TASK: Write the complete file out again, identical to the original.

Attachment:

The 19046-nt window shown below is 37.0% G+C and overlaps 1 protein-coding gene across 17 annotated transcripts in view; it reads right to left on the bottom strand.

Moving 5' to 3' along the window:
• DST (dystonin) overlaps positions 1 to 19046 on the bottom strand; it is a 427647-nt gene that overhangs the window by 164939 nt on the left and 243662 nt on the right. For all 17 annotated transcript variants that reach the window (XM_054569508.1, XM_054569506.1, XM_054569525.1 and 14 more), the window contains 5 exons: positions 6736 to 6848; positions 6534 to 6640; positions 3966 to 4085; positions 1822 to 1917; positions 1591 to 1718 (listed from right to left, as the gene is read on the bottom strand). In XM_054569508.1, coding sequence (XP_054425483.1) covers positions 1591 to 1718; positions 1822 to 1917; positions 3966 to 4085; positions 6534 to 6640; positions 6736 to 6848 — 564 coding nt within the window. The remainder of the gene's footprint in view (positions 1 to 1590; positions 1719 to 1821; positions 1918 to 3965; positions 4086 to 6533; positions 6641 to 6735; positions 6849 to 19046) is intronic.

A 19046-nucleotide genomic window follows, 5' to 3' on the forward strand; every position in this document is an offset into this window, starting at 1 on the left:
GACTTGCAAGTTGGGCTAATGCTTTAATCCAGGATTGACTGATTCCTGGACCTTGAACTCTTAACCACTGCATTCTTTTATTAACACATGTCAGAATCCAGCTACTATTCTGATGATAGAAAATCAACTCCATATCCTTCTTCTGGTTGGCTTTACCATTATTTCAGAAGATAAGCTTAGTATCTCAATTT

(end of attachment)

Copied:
The 19046-nt window shown below is 37.0% G+C and overlaps 1 protein-coding gene across 17 annotated transcripts in view; it reads right to left on the bottom strand.

Moving 5' to 3' along the window:
• DST (dystonin) overlaps positions 1 to 19046 on the bottom strand; it is a 427647-nt gene that overhangs the window by 164939 nt on the left and 243662 nt on the right. For all 17 annotated transcript variants that reach the window (XM_054569508.1, XM_054569506.1, XM_054569525.1 and 14 more), the window contains 5 exons: positions 6736 to 6848; positions 6534 to 6640; positions 3966 to 4085; positions 1822 to 1917; positions 1591 to 1718 (listed from right to left, as the gene is read on the bottom strand). In XM_054569508.1, coding sequence (XP_054425483.1) covers positions 1591 to 1718; positions 1822 to 1917; positions 3966 to 4085; positions 6534 to 6640; positions 6736 to 6848 — 564 coding nt within the window. The remainder of the gene's footprint in view (positions 1 to 1590; positions 1719 to 1821; positions 1918 to 3965; positions 4086 to 6533; positions 6641 to 6735; positions 6849 to 19046) is intronic.

A 19046-nucleotide genomic window follows, 5' to 3' on the forward strand; every position in this document is an offset into this window, starting at 1 on the left:
GACTTGCAAGTTGGGCTAATGCTTTAATCCAGGATTGACTGATTCCTGGACCTTGAACTCTTAACCACTGCATTCTTTTATTAACACATGTCAGAATCCAGCTACTATTCTGATGATAGAAAATCAACTCCATATCCTTCTTCTGGTTGGCTTTACCATTATTTCAGAAGATAAGCTTAGTATCTCAATTT